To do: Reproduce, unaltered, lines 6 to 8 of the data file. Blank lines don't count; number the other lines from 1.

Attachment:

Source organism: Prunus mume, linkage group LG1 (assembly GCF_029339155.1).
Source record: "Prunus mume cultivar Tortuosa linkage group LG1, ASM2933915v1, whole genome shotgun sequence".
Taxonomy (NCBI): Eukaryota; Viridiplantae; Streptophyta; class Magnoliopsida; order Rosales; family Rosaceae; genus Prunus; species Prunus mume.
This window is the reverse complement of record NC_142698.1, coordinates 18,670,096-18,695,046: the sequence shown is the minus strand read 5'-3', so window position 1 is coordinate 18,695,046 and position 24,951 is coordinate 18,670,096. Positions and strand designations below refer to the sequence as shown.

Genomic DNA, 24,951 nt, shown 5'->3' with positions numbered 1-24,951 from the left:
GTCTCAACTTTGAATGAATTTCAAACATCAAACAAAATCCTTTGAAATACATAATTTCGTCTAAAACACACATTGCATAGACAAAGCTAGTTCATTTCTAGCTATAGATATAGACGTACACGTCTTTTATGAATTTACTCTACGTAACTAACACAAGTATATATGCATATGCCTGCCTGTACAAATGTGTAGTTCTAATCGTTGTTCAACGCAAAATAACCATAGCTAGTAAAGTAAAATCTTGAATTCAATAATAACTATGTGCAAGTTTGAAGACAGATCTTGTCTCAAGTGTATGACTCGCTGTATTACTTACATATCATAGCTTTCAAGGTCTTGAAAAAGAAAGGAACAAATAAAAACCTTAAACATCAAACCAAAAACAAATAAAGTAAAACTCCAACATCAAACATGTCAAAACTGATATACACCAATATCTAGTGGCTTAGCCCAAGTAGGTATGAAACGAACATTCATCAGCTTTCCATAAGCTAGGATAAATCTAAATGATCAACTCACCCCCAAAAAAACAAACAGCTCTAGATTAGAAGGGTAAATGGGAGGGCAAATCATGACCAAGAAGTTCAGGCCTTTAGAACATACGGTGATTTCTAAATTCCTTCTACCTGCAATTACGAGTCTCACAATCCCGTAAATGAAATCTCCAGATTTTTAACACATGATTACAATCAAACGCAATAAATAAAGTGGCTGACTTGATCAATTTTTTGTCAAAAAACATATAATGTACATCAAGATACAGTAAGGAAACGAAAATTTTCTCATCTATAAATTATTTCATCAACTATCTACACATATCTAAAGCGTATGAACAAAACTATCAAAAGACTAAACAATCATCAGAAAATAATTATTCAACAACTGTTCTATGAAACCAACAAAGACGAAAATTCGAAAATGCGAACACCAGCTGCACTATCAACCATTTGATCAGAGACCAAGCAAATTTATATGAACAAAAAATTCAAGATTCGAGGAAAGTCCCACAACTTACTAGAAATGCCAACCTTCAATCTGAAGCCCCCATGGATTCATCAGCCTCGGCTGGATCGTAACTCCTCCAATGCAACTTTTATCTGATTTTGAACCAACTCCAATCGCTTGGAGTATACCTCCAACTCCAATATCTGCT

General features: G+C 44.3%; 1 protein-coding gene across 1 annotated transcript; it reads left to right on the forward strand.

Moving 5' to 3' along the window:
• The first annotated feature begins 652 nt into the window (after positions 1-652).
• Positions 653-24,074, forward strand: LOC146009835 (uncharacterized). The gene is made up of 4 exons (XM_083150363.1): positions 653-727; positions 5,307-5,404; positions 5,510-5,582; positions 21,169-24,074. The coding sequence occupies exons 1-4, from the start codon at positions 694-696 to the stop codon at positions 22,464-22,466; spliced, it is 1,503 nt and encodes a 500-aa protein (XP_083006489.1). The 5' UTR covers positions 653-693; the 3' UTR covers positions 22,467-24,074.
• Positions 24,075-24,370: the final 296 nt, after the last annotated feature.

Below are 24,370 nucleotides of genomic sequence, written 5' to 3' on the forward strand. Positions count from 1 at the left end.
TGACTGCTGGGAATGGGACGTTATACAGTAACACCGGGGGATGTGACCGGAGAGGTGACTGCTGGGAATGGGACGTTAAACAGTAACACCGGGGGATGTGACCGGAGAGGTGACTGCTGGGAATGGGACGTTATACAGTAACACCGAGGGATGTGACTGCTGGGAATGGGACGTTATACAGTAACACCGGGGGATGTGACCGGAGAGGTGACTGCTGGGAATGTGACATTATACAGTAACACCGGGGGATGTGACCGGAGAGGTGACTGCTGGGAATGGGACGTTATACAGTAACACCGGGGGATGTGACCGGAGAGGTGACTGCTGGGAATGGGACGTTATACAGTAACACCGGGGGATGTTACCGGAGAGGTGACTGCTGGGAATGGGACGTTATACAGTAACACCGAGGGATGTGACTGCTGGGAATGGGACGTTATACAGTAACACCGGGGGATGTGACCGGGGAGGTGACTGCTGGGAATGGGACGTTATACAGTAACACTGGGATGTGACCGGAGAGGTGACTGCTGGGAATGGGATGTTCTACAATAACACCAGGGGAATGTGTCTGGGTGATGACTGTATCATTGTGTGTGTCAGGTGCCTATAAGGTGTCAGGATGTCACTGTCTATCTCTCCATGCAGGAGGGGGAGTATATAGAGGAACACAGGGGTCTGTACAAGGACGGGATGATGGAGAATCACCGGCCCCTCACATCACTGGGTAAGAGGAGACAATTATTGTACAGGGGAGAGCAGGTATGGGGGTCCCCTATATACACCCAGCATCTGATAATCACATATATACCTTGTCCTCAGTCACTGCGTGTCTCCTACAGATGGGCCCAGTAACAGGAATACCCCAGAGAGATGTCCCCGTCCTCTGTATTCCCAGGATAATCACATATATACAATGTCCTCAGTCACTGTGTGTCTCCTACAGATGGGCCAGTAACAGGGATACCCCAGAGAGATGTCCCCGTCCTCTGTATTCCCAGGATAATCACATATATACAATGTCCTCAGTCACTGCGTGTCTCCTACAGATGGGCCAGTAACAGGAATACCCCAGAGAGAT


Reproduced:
GTCTCAACTTTGAATGAATTTCAAACATCAAACAAAATCCTTTGAAATACATAATTTCGTCTAAAACACACATTGCATAGACAAAGCTAGTTCATTTCTAGCTATAGATATAGACGTACACGTCTTTTATGAATTTACTCTACGTAACTAACACAAGTATATATGCATATGCCTGCCTGTACAAATGTGTAGTTCTAATCGTTGTTCAACGCAAAATAACCATAGCTAGTAAAGTAAAATCTTGAATTCAATAATAACTATGTGCAAGTTTGAAGACAGATCTTGTCTCAAGTGTATGACTCGCTGTATTACTTACATATCATAGCTTTCAAGGTCTTGAAAAAGAAAGGAACAAATAAAAACCTTAAACATCAAACCAAAAACAAATAAAGTAAAACTCCAACATCAAACATGTCAAAACTGATATACACCAATATCTAGTGGCTTAGCCCAAGTAGGTATGAAACGAACATTCATCAGCTTTCCATAAGCTAGGATAAATCTAAATGATCAACTCACCCCCAAAAAAACAAACAGCTCTAGATTAGAAGGGTAAATGGGAGGGCAAATCATGACCAAGAAGTTCAGGCCTTTAGAACATACGGTGATTTCTAAATTCCTTCTACCTGCAATTACGAGTCTCACAATCCCGTAAATGAAATCTCCAGATTTTTAACACATGATTACAATCAAACGCAATAAATAAAGTGGCTGACTTGATCAATTTTTTGTCAAAAAACATATAATGTACATCAAGATACAGTAAGGAAACGAAAATTTTCTCATCTATAAATTATTTCATCAACTATCTACACATATCTAAAGCGTATGAACAAAACTATCAAAAGACTAAACAATCATCAGAAAATAATTATTCAACAACTGTTCTATGAAACCAACAAAGACGAAAATTCGAAAATGCGAACACCAGCTGCACTATCAACCATTTGATCAGAGACCAAGCAAATTTATATGAACAAAAAATTCAAGATTCGAGGAAAGTCCCACAACTTACTAGAAATGCCAACCTTCAATCTGAAGCCCCCATGGATTCATCAGCCTCGGCTGGATCGTAACTCCTCCAATGCAACTTTTATCTGATTTTGAACCAACTCCAATCGCTTGGAGTATACCTCCAACTCCAATATCTGCT

General features: G+C 44.3%; 1 protein-coding gene across 1 annotated transcript; it reads left to right on the forward strand.

Moving 5' to 3' along the window: